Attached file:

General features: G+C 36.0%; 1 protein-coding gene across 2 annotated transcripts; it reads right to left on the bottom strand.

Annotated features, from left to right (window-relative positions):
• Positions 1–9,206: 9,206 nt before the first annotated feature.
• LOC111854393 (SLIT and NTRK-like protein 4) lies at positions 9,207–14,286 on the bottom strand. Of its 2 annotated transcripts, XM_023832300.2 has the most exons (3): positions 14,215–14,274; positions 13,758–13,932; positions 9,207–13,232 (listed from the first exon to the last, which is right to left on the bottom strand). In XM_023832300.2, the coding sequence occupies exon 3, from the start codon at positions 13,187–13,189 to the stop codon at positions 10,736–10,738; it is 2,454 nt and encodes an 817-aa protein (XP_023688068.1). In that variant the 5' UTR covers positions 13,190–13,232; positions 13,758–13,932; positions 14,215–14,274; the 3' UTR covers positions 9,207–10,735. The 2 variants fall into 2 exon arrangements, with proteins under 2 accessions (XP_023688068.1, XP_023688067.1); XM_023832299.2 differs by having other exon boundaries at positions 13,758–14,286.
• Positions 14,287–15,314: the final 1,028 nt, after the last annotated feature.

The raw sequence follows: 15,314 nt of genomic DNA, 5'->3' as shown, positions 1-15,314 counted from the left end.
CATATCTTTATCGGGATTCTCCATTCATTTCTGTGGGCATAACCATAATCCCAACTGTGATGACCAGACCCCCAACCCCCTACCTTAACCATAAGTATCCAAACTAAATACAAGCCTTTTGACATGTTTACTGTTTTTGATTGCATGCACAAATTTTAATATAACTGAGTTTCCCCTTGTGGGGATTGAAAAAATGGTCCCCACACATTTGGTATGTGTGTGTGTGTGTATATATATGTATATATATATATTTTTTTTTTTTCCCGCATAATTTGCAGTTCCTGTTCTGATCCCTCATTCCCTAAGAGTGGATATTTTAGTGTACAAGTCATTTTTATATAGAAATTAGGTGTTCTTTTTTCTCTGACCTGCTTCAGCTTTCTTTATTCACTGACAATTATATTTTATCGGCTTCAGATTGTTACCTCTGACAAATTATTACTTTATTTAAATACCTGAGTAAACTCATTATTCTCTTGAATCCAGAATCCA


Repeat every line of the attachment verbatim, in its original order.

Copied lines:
General features: G+C 36.0%; 1 protein-coding gene across 2 annotated transcripts; it reads right to left on the bottom strand.

Annotated features, from left to right (window-relative positions):
• Positions 1–9,206: 9,206 nt before the first annotated feature.
• LOC111854393 (SLIT and NTRK-like protein 4) lies at positions 9,207–14,286 on the bottom strand. Of its 2 annotated transcripts, XM_023832300.2 has the most exons (3): positions 14,215–14,274; positions 13,758–13,932; positions 9,207–13,232 (listed from the first exon to the last, which is right to left on the bottom strand). In XM_023832300.2, the coding sequence occupies exon 3, from the start codon at positions 13,187–13,189 to the stop codon at positions 10,736–10,738; it is 2,454 nt and encodes an 817-aa protein (XP_023688068.1). In that variant the 5' UTR covers positions 13,190–13,232; positions 13,758–13,932; positions 14,215–14,274; the 3' UTR covers positions 9,207–10,735. The 2 variants fall into 2 exon arrangements, with proteins under 2 accessions (XP_023688068.1, XP_023688067.1); XM_023832299.2 differs by having other exon boundaries at positions 13,758–14,286.
• Positions 14,287–15,314: the final 1,028 nt, after the last annotated feature.

The raw sequence follows: 15,314 nt of genomic DNA, 5'->3' as shown, positions 1-15,314 counted from the left end.
CATATCTTTATCGGGATTCTCCATTCATTTCTGTGGGCATAACCATAATCCCAACTGTGATGACCAGACCCCCAACCCCCTACCTTAACCATAAGTATCCAAACTAAATACAAGCCTTTTGACATGTTTACTGTTTTTGATTGCATGCACAAATTTTAATATAACTGAGTTTCCCCTTGTGGGGATTGAAAAAATGGTCCCCACACATTTGGTATGTGTGTGTGTGTGTATATATATGTATATATATATATTTTTTTTTTTTCCCGCATAATTTGCAGTTCCTGTTCTGATCCCTCATTCCCTAAGAGTGGATATTTTAGTGTACAAGTCATTTTTATATAGAAATTAGGTGTTCTTTTTTCTCTGACCTGCTTCAGCTTTCTTTATTCACTGACAATTATATTTTATCGGCTTCAGATTGTTACCTCTGACAAATTATTACTTTATTTAAATACCTGAGTAAACTCATTATTCTCTTGAATCCAGAATCCA